SANFORD, Fla. - A SeaWorld trainer who escaped being drowned by a killer whale during a public performance in California in 2006 testified on Tuesday that he still works with the whales and considers the risk "acceptable."
"I could get killed in a car accident today, but I still get in a car," said Ken Peters, now an assistant animal curator at the SeaWorld San Diego park.
Peters' testimony came as a federal hearing resumed, after a nearly two-month hiatus, over SeaWorld's challenge of safety charges stemming from the 2010 drowning death of trainer Dawn Brancheau by a different killer whale at SeaWorld Orlando.
The most serious charge filed by the U.S. Department of Labor's Occupational Safety and Health Administration is classified as a "willful violation," meaning the theme park company showed indifference to or intentional disregard for employee safety and health.
Brancheau, 40, was grabbed off a shallow ledge by Tilikum, a 12,000-pound bull orca, who thrashed around violently, drowning Brancheau and breaking and dislocating her bones.
SeaWorld faces a potential $75,000 fine, and SeaWorld lawyer Carla Gunnin said in September that the park might be forced to end close physical interaction between the whales and trainers. SeaWorld has kept trainers out of the killer whale pools since Brancheau's death.
Mike Scarpuzzi, vice president of zoological operations at the SeaWorld in California, said that park has implemented one safety recommendation that grew out of the investigations into Brancheau's death. Portable fences have been made available for trainers to place between themselves and killer whales when they want to make physical contact.
Under questioning by government lawyer John Black, Scarpuzzi insisted the fences were not intended to protect trainers from falling, slipping or being pulled into the killer whale pools.
"I'm not really sure what their purpose is other than they (trainers) have been directed to use them," Scarpuzzi said.
Peters, who was called as a witness for OSHA on Tuesday, generally defended SeaWorld's safety protocols for employees working with killer whales during his testimony.
But Black told Administrative Judge Ken Welsch that Peters' experiences with killer whales supported the government's argument that the animals are a recognized hazard in the industry.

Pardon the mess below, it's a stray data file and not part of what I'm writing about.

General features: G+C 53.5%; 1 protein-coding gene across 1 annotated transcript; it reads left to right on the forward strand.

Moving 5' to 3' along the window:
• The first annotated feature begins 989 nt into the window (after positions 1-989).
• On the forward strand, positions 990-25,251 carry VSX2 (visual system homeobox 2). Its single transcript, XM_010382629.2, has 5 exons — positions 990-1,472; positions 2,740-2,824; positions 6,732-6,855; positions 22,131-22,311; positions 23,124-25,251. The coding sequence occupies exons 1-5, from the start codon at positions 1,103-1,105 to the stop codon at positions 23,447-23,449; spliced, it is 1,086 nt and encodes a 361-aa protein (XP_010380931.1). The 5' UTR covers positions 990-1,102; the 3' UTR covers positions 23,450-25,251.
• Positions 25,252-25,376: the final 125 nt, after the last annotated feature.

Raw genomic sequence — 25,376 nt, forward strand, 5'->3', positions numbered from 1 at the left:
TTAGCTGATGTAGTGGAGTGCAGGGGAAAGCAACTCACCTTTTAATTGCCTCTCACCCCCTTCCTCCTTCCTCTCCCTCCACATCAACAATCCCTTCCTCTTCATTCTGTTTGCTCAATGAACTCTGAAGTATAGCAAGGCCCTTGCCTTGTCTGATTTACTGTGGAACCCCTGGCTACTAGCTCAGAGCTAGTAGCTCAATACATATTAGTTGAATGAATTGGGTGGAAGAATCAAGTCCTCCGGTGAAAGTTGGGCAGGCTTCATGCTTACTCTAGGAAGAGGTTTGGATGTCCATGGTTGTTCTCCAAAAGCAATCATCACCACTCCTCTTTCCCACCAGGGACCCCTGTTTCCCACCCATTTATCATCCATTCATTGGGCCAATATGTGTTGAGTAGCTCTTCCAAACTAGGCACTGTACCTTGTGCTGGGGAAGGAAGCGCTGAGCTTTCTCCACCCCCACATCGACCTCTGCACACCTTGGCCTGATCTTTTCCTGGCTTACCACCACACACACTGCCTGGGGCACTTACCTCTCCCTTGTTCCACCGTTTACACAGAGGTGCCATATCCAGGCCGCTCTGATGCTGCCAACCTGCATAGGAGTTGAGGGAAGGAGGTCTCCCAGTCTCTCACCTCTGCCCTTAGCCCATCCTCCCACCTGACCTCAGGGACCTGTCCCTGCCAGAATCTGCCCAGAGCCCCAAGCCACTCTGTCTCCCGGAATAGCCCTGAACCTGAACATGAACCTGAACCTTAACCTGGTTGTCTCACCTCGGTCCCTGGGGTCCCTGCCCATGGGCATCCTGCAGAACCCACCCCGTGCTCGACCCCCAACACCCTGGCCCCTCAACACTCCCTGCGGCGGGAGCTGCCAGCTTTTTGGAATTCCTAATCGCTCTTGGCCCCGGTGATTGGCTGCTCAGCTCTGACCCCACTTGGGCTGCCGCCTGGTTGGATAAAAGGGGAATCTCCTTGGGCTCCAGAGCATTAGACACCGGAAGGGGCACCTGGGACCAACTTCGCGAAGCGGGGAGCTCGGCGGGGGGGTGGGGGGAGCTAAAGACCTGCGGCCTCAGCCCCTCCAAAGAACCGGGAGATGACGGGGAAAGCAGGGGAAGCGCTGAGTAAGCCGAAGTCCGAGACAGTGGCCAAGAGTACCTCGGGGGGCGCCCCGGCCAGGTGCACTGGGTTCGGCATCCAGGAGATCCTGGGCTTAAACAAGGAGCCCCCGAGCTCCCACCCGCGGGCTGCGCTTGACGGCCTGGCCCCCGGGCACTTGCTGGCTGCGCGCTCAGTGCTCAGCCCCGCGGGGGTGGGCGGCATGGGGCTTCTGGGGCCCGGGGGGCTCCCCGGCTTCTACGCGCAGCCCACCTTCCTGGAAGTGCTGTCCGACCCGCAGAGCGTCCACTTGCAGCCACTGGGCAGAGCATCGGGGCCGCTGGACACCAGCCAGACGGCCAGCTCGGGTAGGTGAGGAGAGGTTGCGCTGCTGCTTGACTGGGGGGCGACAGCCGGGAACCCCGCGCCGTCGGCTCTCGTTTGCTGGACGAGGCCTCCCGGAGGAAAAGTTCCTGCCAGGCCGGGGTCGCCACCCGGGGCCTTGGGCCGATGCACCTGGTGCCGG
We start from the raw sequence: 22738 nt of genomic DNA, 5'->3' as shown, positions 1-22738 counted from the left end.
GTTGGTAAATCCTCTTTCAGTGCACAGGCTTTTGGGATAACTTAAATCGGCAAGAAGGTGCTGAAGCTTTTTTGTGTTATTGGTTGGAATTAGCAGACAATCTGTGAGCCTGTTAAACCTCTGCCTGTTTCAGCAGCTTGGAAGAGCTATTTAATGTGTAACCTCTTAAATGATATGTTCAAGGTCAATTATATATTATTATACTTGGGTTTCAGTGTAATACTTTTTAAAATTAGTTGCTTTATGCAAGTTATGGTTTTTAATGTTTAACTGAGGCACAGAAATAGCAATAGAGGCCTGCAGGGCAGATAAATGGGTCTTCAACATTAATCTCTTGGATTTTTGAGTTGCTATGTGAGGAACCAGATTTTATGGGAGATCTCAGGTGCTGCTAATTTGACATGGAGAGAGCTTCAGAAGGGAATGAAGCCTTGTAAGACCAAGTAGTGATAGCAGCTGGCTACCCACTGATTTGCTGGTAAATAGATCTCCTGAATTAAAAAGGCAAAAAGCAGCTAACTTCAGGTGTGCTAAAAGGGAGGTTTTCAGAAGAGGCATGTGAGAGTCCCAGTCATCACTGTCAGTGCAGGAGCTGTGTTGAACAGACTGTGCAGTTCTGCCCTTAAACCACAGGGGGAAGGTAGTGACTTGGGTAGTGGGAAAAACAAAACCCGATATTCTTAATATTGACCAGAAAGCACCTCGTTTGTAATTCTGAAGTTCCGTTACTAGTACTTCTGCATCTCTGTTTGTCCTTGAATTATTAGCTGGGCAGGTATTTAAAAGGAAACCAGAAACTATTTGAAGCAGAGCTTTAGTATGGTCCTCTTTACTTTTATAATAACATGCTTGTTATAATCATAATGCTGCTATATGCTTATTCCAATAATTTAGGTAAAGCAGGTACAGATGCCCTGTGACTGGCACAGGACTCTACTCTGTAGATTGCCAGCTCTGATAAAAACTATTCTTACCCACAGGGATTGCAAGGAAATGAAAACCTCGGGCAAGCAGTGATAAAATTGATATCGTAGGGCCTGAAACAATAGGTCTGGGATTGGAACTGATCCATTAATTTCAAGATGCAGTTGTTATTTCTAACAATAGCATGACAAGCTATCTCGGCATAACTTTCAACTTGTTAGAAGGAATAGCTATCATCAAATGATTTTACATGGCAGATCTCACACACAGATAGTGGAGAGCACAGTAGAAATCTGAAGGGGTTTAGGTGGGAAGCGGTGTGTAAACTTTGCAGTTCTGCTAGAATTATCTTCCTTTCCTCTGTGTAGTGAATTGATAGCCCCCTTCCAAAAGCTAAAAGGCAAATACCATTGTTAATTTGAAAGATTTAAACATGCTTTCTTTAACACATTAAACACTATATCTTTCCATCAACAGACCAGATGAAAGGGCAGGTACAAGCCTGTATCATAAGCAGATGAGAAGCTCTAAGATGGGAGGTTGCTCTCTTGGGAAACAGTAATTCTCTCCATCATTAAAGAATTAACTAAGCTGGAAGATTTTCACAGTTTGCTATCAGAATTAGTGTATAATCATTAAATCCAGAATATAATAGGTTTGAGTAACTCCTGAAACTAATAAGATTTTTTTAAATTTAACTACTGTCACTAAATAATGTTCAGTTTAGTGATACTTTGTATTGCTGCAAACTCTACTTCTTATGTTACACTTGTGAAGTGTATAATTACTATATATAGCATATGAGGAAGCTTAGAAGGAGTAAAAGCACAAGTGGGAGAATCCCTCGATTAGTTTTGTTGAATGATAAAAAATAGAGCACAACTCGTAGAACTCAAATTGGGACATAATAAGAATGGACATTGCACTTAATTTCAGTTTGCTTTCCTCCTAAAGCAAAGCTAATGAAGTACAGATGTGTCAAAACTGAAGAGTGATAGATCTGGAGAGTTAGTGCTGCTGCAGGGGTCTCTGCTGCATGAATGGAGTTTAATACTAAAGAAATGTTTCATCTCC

Killer whale grabbed Peters' foot
In September, Black showed Welsch a SeaWorld video of the San Diego incident in which killer whale Kasatka, a 5,000-pound dominant female, grabbed Peters' foot and twice dove to the pool floor, holding Peters underwater.
SeaWorld officials told reporters at the time that Peters, then 39, was underwater less than one minute each time. Both times when Kasatka surfaced, Peters was seen in the video patting the whale. Kasatka eventually let go of his foot and swam away, allowing Peters to escape.
While underwater, Peters testified, he heard Kasatka's calf vocalizing in a backstage pool and assumed that agitated her.
"Even when I was down at the bottom of the pool, I thought she'd let me go," Peters said.
Peters also described a 1999 incident in which Kasatka tried to grab his feet and hand. Peters said he and other trainers saw no sign that Kasatka was agitated before he entered the water.
SeaWorld, in hindsight, ruled that entering the water was an "error in judgment" because Kasatka's then-calf had just left his trainer and gone to another pool, Peters said. After the 1999 incident, SeaWorld imposed a new rule that trainers should not go into the water "when upsetting social behavior is present," according to documents read in court.
After the 2006 incident, SeaWorld installed more cameras so trainers could better monitor the whales' socialization in other pools and banned further wet work with Kasatka, Peters said.
Brian Rokeach, a dolphin trainer supervisor at the California park, testified he was pulled underwater by a killer whale in 2006 but escaped. He said he tried unsuccessfully in 2009 to rescue a fellow trainer who was drowned during a performance by Keto, another SeaWorld killer whale that had been on loan to Loro Parque, a zoo in the Canary Islands.
Rokeach said SeaWorld incident reports documenting undesirable behavior by killer whales usually conclude that the problem was an error in judgment by a trainer.
Scarpuzzi testified that he went to Loro Parque and determined that a series of "commonplace and minor occurrences" during the Loro Parque performance agitated Keto. As a result, Scarpuzzi said trainers were advised to try to vary the rewards they give to the whales for successful performance.
SeaWorld is expected to begin its defense after the government presents its final witnesses.
(Editing by Colleen Jenkins and Cynthia Johnston)